Sally Field Rips Up The Rule Book With Joy In Trailer For Hello, My Name Is Doris


Remarkably underused across Marc Webb’s The Amazing Spider-Man movies and truly magnetic in Steven Spielberg’s Lincoln, few actresses boast the rich and varied career of Sally Field, who first caught Hollywood’s eye during her screen debut in 1967’s The Way West. Fast forward to today and there is already a lot of early buzz surrounding Field’s next appearance, the title role in Hello, My Name is Doris.

Written and directed by Michael Showalter, the film follows Doris, a humble, softly-spoken widow who is shaken out of her isolation after crossing paths with John (New Girl‘s Max Greenfield), an attractive and much, much younger co-worker who catches her eye. And so, in an attempt to bridge the generation gap, Field’s protagonist begins to roll back the years, attending concerts and even creating a false Facebook account all in the hope of earning John’s admiration.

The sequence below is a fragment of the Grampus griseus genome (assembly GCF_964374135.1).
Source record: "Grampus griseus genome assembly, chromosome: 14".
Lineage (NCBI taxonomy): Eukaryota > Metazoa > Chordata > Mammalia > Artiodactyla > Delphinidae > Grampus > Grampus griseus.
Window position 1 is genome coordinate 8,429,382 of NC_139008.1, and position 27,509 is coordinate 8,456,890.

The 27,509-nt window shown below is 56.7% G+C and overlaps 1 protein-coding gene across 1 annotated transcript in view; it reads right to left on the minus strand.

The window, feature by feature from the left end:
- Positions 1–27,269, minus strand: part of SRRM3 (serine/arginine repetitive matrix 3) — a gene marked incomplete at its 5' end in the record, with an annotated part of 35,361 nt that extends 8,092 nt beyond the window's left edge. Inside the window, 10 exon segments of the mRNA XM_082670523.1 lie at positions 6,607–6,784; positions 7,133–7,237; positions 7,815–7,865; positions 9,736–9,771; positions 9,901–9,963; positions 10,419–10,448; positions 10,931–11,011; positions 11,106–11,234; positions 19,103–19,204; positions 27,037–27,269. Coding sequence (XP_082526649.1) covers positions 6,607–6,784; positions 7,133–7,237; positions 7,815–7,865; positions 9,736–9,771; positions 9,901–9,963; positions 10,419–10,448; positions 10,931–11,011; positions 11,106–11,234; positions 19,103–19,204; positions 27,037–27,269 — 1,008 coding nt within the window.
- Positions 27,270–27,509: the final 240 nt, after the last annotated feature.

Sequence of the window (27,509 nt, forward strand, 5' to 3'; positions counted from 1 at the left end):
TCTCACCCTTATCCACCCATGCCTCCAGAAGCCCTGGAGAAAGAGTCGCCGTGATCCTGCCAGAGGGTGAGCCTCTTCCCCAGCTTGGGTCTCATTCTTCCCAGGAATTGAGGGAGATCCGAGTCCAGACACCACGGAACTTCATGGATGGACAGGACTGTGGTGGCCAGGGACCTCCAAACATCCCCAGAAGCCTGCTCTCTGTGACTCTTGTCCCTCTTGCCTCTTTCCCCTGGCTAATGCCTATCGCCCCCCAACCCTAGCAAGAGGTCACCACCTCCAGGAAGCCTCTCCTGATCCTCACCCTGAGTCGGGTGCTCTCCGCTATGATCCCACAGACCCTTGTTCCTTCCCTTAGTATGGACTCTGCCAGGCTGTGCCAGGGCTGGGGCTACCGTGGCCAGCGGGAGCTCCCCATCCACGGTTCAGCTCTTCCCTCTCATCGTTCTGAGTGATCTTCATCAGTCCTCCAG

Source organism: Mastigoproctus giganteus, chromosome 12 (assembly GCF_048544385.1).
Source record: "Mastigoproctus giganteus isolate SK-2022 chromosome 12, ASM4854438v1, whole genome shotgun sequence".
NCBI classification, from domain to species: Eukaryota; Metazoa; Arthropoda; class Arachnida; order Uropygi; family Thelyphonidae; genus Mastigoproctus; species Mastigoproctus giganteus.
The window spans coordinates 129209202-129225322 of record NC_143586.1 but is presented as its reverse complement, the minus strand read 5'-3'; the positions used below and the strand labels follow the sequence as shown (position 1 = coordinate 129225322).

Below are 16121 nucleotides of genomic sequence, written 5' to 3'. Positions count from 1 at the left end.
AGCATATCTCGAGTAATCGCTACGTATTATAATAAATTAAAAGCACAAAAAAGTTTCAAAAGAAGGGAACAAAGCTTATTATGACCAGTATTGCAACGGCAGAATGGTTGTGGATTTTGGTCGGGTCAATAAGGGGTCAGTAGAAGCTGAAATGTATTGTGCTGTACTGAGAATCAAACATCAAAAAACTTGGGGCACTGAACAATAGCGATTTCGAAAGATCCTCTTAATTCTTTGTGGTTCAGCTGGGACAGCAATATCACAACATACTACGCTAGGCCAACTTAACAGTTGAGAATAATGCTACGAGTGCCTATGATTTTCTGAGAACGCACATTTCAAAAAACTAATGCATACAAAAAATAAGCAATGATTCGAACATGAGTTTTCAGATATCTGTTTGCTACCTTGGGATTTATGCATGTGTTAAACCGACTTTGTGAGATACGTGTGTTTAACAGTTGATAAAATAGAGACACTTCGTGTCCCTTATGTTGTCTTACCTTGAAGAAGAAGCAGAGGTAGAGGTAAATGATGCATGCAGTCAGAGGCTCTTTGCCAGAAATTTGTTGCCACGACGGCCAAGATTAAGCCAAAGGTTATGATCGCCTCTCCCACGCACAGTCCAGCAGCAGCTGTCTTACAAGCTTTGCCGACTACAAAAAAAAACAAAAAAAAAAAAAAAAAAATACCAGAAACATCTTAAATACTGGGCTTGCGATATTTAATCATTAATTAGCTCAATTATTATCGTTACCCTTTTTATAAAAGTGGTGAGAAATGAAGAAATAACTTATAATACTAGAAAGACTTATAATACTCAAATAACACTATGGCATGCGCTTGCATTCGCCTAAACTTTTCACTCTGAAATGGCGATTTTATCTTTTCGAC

But where so many features – Last Vegas and Dirty Grandpa, for instance – indulge in ridiculing the older generation, Hello, My Name is Doris embraces it with open arms, and the ways in which Field’s character interacts with her newfound friends paves the way for a heartwarming snippet of Showalter’s feature, rather than a crude, forgettable comedy that swaps engaging characters for shallow quips. Alongside Field and Greenfield are Natasha Lyonne (Orange is the New Black), Kumail Nanjiani (Silicon Valley) and Beth Behrs of 2 Broke Girls fame.

Michael Showalter’s Hello, My Name is Doris is expected to hit theaters on March 11. To get the jump on Field’s turn in the film, check out our review from SXSW.


After the death of her mother, Doris, an isolated 60-year-old woman, becomes motivated by a self-help seminar to romantically pursue a younger coworker at a hip Brooklyn clothing company. As she finds ways to connect with John (going to an electronica concert, hanging out in hipster coffee shops..), her authentic retro style thrusts her into the spotlight of the local hipster social scene and she soon gets caught up in the world of chocolate bar haikus and rooftop knitting clubs. But her other relationships suffer as a result of her new found popularity and Doris has to realize that what she wants isn’t necessarily what she needs.